“Well, I made the last cut,” Lytle says with relief, “and we are in a meeting before our first practice before the first regular-season game. Reeves is late for the meeting. We are all waiting for him, but he’s really late. So another coach comes in and starts the meeting without Reeves. Finally, Reeves comes in about the time we are finishing up, and he calls my name out to see him.”
“I figure I’ve either been traded, or they are releasing me because they’ve picked up somebody else,” Lytle recalls. “So I go up there, hand my playbook to Reeves, and I go on the offensive. I say, ‘At least you could have told me beforehand, before I got taped and dressed and all this crap.’ Reeves looks at me and says, ‘What the hell are you talking about?'”
“I’m sure I’m getting released or traded or something,” Lytle recalls saying. “Oh, hell no, you made the team before training camp started,” Lytle remembers his coach saying in surprise. Then Reeves asked Lytle a question that seemed odd. “Didn’t you play for Michigan?”
Lytle says he told Reeves that he had. According to Lytle, Reeves then got a curious look on his face and said, “The reason I was late for the meeting is that Woody Hayes called me and wouldn’t let me get off the phone.”
Rob says he was shocked.
“Woody has been on my ••• for forty minutes,” Lytle remembers Reeves saying. “I finally had to tell him I had players waiting for me and I was late for a meeting.”
Lytle then asked Reeves what in the world Coach Hayes had called about, “You’ve got one of the biggest fans a guy could ever ask for,” Reeves related to Lytle. “Coach Hayes called to tell me that the previous coach at Denver had made a huge mistake. Woody said they didn’t play you properly.”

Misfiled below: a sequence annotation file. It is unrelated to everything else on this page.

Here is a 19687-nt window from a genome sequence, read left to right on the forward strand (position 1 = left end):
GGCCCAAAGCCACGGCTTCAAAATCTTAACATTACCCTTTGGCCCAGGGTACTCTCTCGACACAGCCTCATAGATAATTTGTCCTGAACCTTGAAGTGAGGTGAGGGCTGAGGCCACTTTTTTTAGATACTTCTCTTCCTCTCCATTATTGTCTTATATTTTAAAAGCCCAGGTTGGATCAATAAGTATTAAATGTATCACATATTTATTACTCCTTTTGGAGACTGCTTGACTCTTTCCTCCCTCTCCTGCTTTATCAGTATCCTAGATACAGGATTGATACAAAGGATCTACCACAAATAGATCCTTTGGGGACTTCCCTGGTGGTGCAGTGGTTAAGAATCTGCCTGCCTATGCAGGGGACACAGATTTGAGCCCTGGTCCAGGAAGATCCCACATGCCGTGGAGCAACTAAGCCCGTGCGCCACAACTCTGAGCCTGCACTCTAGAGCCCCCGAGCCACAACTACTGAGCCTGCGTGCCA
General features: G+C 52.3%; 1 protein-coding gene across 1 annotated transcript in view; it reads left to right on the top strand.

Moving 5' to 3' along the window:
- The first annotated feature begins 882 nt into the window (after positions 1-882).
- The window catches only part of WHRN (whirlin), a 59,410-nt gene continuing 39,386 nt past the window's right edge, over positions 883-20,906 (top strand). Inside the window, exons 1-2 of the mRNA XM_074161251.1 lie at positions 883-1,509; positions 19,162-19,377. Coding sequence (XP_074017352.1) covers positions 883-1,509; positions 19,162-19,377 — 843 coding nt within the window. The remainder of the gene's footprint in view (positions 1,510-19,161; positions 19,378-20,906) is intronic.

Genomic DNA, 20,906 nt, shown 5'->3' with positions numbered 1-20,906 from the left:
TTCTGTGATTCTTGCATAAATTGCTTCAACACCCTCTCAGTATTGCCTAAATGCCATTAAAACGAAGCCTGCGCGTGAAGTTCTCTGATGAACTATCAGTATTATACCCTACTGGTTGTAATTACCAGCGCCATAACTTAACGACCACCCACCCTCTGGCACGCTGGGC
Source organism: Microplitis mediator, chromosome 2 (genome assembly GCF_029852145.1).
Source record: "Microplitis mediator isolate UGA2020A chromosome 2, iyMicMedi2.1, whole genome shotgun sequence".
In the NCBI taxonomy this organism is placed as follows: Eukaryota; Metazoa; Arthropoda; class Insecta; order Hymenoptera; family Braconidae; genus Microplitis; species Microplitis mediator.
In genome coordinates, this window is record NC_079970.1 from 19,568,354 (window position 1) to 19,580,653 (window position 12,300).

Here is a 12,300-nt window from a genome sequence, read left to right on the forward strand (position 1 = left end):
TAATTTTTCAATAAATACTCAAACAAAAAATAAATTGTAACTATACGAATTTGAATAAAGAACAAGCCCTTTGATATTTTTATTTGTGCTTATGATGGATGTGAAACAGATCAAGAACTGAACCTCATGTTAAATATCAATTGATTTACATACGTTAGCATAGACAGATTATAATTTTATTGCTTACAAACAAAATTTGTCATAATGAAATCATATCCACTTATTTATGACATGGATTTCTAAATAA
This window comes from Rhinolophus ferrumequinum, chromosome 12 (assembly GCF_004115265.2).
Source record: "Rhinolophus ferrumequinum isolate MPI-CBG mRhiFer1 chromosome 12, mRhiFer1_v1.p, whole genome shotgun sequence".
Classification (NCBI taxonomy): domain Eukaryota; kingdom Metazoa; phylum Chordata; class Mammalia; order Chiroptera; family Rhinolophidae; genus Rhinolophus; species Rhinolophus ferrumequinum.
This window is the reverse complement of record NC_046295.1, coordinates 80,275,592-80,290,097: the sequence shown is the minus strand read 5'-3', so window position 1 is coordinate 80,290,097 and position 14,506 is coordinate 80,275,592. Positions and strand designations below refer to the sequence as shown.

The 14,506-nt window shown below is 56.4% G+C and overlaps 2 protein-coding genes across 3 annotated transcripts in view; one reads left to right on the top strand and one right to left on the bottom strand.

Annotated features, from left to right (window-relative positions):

Lytle says Reeves couldn’t get Woody off the phone! “He told Reeves I could do this, I could do that. I mean he built me up like I was the second coming of Christ,” Lytle recalls with a chuckle.
Reeves finally said, “Coach Hayes told me I’d be nuts if I didn’t play you regularly,” according to Lytle.
Lytle says the whole episode took him by complete surprise. Rob finally asked Reeves if Woody’s call had helped, “I told Woody that you’d already made the team, and Woody said, ‘Good, then you’ve made the right decision!'” Lytle remembers that Reeves was smiling as he finished the story.
Think about that. A full ten years after Lytle and Hayes had last spoken, Woody was trying to use his influence to keep Rob’s football career alive. For Lytle, it was an unbelievable gesture. After all, Rob had turned Woody down at Ohio State and gone to Michigan, Woody’s archenemy. Yet Coach Hayes had kept an eye on his career the entire time. He had been in Lytle’s corner all the way.
Say what you will about Woody Hayes, but he was a complex guy with some wonderful qualities. Many young men benefited greatly from their relationships with him, including a Michigan Wolverine named Rob Lytle, “He was very complimentary to me. I thought the world of him. I liked Woody.”
Source: Tales From Michigan Stadium
Author: Jim Brandstatter